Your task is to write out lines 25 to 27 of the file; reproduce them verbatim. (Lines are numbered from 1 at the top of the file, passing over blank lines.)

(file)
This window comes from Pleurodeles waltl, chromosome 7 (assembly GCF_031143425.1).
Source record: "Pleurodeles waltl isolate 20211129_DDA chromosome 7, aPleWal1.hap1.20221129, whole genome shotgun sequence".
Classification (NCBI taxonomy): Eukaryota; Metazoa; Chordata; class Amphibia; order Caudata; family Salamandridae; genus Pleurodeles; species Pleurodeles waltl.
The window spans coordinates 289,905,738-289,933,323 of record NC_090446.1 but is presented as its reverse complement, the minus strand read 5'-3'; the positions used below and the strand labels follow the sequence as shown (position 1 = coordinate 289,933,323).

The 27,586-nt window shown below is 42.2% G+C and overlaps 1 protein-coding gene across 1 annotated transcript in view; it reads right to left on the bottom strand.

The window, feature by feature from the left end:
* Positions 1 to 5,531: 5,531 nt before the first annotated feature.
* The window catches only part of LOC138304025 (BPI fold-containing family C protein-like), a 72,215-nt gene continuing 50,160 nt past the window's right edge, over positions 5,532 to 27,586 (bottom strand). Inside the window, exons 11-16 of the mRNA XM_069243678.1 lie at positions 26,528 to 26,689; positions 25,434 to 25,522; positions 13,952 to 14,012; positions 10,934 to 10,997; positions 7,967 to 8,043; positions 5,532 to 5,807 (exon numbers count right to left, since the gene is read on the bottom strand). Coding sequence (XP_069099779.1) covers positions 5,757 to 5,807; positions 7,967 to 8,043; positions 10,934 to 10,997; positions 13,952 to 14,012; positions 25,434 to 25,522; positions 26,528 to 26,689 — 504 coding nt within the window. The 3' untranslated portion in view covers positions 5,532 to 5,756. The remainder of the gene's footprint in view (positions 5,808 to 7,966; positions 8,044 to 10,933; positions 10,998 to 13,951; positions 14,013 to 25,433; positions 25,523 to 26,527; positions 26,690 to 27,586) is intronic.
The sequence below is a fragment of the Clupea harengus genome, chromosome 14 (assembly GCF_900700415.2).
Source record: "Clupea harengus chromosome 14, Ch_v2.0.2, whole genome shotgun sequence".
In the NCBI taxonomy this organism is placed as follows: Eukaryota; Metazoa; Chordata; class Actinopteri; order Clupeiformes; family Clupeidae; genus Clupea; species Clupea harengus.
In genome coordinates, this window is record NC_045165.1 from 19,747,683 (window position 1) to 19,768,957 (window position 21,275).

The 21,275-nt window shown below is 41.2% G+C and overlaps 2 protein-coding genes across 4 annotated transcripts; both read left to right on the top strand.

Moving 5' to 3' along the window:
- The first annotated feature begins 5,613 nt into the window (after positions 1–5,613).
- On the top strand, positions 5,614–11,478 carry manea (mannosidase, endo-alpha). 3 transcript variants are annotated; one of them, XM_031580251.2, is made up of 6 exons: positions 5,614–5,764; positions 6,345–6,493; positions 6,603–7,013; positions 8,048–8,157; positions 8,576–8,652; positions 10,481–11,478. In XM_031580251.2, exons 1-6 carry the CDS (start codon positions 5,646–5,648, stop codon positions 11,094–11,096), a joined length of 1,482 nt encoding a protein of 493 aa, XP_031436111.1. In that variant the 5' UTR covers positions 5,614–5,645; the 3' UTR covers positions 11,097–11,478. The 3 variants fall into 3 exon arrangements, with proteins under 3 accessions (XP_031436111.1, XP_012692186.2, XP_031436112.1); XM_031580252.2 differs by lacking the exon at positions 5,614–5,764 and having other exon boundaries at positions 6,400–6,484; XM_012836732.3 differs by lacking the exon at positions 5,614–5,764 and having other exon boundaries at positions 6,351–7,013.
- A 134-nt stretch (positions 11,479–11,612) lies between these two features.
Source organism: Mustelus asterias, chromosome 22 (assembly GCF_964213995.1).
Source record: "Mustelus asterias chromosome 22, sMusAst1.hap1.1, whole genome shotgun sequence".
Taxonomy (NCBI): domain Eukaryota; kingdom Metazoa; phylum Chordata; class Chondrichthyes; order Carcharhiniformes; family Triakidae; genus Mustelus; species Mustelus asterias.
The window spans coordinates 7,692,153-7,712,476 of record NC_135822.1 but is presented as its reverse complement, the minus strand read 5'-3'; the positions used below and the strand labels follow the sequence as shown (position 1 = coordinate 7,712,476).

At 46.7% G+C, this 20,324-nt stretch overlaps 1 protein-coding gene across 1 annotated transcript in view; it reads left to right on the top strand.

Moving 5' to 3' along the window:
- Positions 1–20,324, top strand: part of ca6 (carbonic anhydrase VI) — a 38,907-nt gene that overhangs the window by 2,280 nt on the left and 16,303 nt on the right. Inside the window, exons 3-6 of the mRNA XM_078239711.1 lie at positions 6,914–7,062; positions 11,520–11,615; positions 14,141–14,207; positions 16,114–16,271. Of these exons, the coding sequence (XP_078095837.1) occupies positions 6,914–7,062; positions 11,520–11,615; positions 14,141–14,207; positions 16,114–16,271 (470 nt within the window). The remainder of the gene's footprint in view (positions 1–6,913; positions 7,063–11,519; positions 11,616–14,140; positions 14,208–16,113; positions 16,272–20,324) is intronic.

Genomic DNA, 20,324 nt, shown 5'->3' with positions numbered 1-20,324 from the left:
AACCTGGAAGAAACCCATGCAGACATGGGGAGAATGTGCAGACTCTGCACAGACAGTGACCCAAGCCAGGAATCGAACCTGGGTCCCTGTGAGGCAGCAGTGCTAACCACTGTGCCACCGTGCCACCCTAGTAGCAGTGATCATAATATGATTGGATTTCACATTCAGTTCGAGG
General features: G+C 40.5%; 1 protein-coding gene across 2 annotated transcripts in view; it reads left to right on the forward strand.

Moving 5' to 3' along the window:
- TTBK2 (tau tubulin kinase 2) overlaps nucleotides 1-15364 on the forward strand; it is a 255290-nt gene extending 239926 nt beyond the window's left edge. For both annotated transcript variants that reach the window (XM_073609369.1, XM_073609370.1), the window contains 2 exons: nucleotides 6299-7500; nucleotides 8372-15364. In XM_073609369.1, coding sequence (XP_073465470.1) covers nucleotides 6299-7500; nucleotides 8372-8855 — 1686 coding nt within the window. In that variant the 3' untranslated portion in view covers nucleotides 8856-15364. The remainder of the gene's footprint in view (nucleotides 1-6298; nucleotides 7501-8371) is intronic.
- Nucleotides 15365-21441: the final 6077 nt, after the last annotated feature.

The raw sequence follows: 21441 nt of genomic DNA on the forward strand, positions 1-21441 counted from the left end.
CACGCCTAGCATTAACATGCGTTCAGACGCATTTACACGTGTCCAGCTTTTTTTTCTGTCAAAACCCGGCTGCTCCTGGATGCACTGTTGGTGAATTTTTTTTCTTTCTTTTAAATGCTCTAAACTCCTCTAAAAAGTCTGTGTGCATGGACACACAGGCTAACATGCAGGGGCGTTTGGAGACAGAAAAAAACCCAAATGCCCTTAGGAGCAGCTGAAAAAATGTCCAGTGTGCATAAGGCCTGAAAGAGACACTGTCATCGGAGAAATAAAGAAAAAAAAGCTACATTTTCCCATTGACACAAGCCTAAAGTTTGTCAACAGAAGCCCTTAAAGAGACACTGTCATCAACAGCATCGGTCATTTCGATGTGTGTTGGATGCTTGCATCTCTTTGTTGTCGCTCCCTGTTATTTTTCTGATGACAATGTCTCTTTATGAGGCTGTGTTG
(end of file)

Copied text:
Genomic DNA, 20,324 nt, shown 5'->3' with positions numbered 1-20,324 from the left:
AACCTGGAAGAAACCCATGCAGACATGGGGAGAATGTGCAGACTCTGCACAGACAGTGACCCAAGCCAGGAATCGAACCTGGGTCCCTGTGAGGCAGCAGTGCTAACCACTGTGCCACCGTGCCACCCTAGTAGCAGTGATCATAATATGATTGGATTTCACATTCAGTTCGAGG
General features: G+C 40.5%; 1 protein-coding gene across 2 annotated transcripts in view; it reads left to right on the forward strand.